Architecture is often an afterthought in campaigns, so it under performs as a GM tool. I’ve set about to fix that for my Riddleport campaign. Here are a few of the ways I’m using building architecture to enhance the campaign, and I describe my thought processes so you can do the same for yours.
The PCs start off as new owners of an inn. They are a mercenary group who will use the inn as a home base. A couple PCs want to start side businesses that can be administered between sessions, as well. Put everything together and the sandbox style campaign is a hook generating machine.
My first action was to surf around for inspirational pictures or art. After a few minutes I eventually came across something great by ~Nurkhular in the landscapes section of the DeviantArt website as pictured in this post.
I thought ~Nurkhular’s picture was perfect for the PCs’ inn. With that in place as a cornerstone (pun!), many ideas started to come together:
(If you are a player in my campaign, please stop reading.
- As a city of crime lords constantly vying for power, stone architecture would be preferred due to its strength and durability.
- Salt water from the sea deteriorates everything. Add in a deficiency in rock from the local quarry and we have constantly crumbling buildings and architecture. This offers several gaming options:
- Combat hazards: as difficult terrain, falling bricks, and collapsing structures
- Skill hazard: climbing is dangerous as are rooftop excursions
- A new faction: masons can be a significant faction due to demand for their services and expertise
- A wet city with predominantly stone buildings protects me from fireballs. Just as I dislike urban campaigns where chaotic characters constantly run afoul of the law, I also worried about magic users torching my plans. Now I have a good defense against pyrotechnics ruining the campaign with a single spark.
- At first glance the art looked dark and misty to me, so I decided the climate in winter, spring and fall is mostly wet, cold, and foggy. Perfect for pirates, perfect for encounters and perfect for a stealth-based party of PCs (which I’ve been warned the group is creating).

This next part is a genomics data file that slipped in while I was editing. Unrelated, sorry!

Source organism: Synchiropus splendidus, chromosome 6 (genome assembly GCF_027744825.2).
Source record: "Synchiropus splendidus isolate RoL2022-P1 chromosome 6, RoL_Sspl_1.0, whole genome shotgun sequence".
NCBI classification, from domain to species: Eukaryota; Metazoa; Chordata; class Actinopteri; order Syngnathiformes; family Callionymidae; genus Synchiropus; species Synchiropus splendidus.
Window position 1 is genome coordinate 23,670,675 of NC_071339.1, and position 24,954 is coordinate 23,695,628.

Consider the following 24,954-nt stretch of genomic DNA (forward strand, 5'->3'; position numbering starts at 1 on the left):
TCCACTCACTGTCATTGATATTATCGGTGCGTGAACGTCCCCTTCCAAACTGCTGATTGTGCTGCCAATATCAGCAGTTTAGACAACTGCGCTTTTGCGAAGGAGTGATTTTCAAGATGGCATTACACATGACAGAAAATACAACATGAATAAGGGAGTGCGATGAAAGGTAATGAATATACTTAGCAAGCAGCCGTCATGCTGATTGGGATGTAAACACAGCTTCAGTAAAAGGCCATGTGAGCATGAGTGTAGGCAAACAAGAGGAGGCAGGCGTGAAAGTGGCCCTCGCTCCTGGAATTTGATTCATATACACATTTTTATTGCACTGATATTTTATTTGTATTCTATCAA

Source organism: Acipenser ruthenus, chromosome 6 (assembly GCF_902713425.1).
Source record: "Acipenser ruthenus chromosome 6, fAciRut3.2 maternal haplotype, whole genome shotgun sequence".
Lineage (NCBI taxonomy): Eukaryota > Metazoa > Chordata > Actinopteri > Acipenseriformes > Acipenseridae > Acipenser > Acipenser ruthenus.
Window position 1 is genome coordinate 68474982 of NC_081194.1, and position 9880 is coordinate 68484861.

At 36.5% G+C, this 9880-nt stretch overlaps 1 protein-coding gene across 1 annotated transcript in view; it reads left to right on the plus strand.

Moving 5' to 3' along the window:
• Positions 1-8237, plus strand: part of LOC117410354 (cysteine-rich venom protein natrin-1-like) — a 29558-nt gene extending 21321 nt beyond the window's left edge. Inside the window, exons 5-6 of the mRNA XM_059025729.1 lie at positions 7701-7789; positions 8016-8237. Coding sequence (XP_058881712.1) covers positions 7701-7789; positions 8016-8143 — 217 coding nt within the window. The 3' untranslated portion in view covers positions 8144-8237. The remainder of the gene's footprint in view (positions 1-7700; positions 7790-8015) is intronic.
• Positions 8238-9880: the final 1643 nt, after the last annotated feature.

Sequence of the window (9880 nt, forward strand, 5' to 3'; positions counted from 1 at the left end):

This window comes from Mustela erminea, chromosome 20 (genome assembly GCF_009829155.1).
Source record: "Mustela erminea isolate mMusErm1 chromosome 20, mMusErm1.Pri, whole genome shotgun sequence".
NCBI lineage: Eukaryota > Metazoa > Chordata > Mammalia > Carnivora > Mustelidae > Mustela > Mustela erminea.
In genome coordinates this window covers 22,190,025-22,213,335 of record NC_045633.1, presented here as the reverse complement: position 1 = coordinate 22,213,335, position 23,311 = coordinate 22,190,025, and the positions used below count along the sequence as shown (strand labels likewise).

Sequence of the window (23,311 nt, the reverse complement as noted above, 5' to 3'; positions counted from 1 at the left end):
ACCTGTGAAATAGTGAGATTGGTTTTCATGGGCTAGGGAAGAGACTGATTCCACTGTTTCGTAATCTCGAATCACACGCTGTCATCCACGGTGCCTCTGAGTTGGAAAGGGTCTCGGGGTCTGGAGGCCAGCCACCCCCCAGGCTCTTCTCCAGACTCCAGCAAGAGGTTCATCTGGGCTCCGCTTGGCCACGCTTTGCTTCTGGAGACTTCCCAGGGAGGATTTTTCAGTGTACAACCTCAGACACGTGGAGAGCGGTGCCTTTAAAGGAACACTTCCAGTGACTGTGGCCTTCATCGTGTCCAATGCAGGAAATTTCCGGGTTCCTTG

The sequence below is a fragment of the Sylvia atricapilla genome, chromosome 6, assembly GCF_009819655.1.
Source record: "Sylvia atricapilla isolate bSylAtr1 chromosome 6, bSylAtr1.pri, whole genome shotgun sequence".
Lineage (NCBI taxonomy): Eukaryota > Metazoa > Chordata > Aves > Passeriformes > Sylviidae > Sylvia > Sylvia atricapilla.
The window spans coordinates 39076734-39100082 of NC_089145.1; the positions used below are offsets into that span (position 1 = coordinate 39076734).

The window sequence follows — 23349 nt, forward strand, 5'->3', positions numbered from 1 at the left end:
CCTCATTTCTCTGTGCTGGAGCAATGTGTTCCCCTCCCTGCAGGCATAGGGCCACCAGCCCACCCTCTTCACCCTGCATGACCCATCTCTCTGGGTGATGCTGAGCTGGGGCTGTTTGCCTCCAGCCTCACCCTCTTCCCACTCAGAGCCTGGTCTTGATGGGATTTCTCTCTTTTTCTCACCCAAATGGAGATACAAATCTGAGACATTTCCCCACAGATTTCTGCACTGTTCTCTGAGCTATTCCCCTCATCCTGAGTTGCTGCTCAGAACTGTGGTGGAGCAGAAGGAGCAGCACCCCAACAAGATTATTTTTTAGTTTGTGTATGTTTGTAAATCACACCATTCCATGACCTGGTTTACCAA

- Mapping became a bit easier. Square stone corners except for expensive buildings. Easy to map, if desired.
Now that I have one picture or vision of the building style in the city, I can search for more online to help inspire various locations. The key was finding the first pic to help me decide the base architecture.
Location and plot hooks: where does the source material come from?
With architectural themes picked, I next considered where all the building materials come from. Using great advice from Dragon’s old Dungeoncraft column, I tried to add in many secrets and hooks to the trivia I created:
- A nearby quarry is the source of 90% of building materials. It is owned by the Mason’s Guild and guarded well because the stone is valuable and crime lords in the past have tried bullying their own crews into the place.
- For protection, the mason’s dug two secret passages from the quarry to the guildhall so workers can safely travel to and from work.
- Workers camp at the quarry for 26 days and receive four days off. Off-duty crews then descend upon Riddleport to blow their month’s earnings on vices and get into all sorts of trouble, such as bar brawls, gambling debts, lover spats and the occasional murder. Standard fantasy fare here, and lots of possibilities why mercenary PCs might be hired to fix a situation.
- The stone from this quarry is flawed and deteriorates quickly. Constant repairs, rebuilding and new building goes on in the city. A special mason, known as an Assayer, is responsible for quality control of every batch sold to a customer. This person has a lot of political clout as he can hold up shipments, and therefore construction projects, as well as assign better or poor quality stone to various clients. There are three Assayers; one is a member of a dark cult, one is corrupt, and one is a spy for another crime lord.
- In truth, the stone from the quarry is perfectly fine. As per instructions, the Assayers add a special alchemical concoction prior to shipment from the quarry that results in the stone crumbling after only a few years.
- The alchemical mixture is sold to the masons in secret by agents of the Cypher Guild. A resupply occurs monthly, as required by the Cypher Guild. The masons have rogue mages currently researching the mixture in the hopes of unlocking the recipe. One of those mages secretly reports to Syzzinar, head of the Cypher Guild.
- The rich can import superior stone and exotic building materials from other parts of the world. The masons have their own secret gangs and pirates that try to disrupt this trade and its supply lines.
All this started with a single picture. If you seek inspiration for your game, head over to DeviantArt and find a cool piece of art and let the ideas flow.